CONTROVERSIAL proposals for a Tesco superstore at Halfway will be the subject of a public inquiry next week.
A revised scheme was submitted for the site off Oxclose Park Road after councillors refused permission last March.
But after running into further opposition from the council, it has been withdrawn, paving the way for all the issues to be debated in front of a Government-appointed inspector at an inquiry scheduled to begin next Tuesday.
Tesco wants to build a superstore and a 500-space car park near an existing Morrisons superstore with a view to taking a slice of the trade in the south-east of Sheffield.
Initially, its ambitions were blocked by the council on the grounds that the land was needed to help meet the city’s five-year housing targets.
Tesco appealed to the Government and a date was set for the public inquiry.
At the same time, it amended its proposals in the light of the council’s and the community’s response in the hope of securing approval without the need for the public hearing. The position of the store was relocated and the idea of a link road from the entrance to Deepwell Avenue, allowing the diversion of buses, was dropped.
The change of strategy failed to gain the support of planners, and they were ready to advise councillors to formally reject the latest plans on Monday, until Tesco withdrew the amended scheme.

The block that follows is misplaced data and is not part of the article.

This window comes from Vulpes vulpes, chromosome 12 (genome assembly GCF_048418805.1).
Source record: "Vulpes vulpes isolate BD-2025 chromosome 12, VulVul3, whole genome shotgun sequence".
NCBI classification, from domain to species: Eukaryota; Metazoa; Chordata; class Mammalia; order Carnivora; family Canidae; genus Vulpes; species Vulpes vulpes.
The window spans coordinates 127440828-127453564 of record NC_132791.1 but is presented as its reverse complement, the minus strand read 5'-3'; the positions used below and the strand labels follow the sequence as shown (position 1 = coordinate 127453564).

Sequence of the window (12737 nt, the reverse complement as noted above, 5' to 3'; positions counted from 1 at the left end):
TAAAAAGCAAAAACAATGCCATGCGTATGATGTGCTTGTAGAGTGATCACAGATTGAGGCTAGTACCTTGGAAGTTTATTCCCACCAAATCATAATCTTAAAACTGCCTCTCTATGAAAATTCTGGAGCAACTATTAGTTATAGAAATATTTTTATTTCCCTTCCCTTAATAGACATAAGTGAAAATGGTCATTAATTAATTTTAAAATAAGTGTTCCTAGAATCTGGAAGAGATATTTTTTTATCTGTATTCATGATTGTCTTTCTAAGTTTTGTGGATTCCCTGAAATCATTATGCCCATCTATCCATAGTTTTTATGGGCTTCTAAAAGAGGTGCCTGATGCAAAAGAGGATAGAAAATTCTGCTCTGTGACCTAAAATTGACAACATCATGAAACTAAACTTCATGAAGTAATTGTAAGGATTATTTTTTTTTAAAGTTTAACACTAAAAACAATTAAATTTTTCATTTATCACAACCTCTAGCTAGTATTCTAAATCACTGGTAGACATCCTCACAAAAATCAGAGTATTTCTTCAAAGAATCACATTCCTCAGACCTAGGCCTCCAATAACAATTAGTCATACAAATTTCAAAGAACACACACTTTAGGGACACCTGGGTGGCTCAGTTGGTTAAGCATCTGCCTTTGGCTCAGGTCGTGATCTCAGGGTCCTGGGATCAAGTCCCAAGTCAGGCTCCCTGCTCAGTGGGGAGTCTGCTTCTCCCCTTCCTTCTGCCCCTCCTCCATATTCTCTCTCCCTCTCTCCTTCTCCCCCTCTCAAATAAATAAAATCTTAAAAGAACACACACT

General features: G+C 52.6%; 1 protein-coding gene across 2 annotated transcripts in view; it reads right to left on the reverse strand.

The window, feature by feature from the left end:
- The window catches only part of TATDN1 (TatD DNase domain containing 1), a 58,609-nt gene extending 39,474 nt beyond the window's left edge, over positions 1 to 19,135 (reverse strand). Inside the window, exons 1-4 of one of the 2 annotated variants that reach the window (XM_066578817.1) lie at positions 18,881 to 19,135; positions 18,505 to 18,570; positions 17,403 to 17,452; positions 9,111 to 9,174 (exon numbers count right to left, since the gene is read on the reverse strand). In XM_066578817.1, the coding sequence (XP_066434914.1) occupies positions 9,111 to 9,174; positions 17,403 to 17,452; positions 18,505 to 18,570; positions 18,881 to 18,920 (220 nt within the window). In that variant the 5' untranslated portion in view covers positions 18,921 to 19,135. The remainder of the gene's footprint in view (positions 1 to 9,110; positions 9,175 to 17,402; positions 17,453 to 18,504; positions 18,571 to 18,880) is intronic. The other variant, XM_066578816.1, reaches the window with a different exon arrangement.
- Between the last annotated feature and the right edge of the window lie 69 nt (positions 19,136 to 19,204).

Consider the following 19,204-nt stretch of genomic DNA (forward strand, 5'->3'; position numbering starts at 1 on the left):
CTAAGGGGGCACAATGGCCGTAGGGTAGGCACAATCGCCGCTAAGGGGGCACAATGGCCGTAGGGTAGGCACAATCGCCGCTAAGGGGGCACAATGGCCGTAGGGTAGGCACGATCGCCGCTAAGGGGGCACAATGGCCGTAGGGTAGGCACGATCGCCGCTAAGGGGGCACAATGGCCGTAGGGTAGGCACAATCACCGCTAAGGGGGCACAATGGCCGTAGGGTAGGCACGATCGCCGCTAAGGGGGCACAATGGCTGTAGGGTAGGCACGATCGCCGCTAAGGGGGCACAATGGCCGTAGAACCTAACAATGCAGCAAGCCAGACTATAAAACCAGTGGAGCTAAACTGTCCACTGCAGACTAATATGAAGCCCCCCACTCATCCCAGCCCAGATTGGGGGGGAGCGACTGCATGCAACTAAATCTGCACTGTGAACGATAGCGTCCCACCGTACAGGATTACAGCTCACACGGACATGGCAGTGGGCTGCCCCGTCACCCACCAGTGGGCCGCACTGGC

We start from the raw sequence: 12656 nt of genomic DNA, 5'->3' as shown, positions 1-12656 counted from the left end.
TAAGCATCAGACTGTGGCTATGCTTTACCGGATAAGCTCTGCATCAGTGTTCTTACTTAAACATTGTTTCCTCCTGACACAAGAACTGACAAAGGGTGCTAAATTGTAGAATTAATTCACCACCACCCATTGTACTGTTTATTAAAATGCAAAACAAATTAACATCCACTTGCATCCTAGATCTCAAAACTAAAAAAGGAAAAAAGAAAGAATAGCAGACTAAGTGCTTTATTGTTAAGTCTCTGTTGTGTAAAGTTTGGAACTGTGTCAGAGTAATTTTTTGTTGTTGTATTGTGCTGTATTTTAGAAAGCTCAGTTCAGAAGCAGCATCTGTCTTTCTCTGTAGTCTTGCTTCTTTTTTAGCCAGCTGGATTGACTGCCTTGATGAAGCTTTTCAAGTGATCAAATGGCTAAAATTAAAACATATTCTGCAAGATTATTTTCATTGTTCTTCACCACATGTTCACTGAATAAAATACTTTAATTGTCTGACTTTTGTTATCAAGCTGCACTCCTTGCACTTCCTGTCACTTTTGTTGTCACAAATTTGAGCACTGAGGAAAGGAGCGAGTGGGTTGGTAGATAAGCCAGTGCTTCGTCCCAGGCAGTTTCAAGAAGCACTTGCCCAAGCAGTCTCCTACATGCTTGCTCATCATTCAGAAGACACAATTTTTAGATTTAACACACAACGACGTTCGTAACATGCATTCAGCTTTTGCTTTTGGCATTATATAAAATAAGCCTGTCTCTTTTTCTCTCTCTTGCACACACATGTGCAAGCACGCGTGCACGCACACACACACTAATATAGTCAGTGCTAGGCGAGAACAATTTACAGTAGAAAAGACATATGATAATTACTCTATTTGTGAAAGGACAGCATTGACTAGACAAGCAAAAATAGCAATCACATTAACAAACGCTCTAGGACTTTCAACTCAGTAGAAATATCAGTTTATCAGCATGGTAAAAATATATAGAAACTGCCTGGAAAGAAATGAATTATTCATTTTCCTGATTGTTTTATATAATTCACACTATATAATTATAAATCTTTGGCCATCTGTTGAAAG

In fact, the council is now attempting to strengthening its case.
Since the first Tesco application was refused, Asda has been given the go-ahead for a superstore on the Home Decor Innovations site off Beighton Road East. If an Asda and a Tesco were built in the south-east of the city, the combined effect would harm Crystal Peaks shopping centre, it is argued.
“In summary, it is the view of officers that the loss of the convenience trade as a result of the cumulative development of both the approved Asda store and the proposed Tesco store would detract from the role of Crystal Peaks as a district centre on the grounds that significant levels of trade diversion from key sectors can undermine its vitality and viability, resulting in reduced footfall, increased vacancies and a reduction in the range, type and quality of goods available,” says a council report.
Meanwhile, the original sticking point remains of the council’s desire to protect the land for housing in line with Government requirements.
Morrisons are urging the authority to stand firm, saying a Tesco at Oxclose would draw trade from existing shopping centres, including Crystal Peaks.
Tesco says the development would create 450 jobs and pump £5.5m of wages into the economy and they have submitted 316 ‘support cards’ from a public consultation exercise. The council has received 61 letters of objection.
The public inquiry, at the town hall, is due to run for four days, although this is likely to be affected by the proposed strike next Wednesday by public sector workers.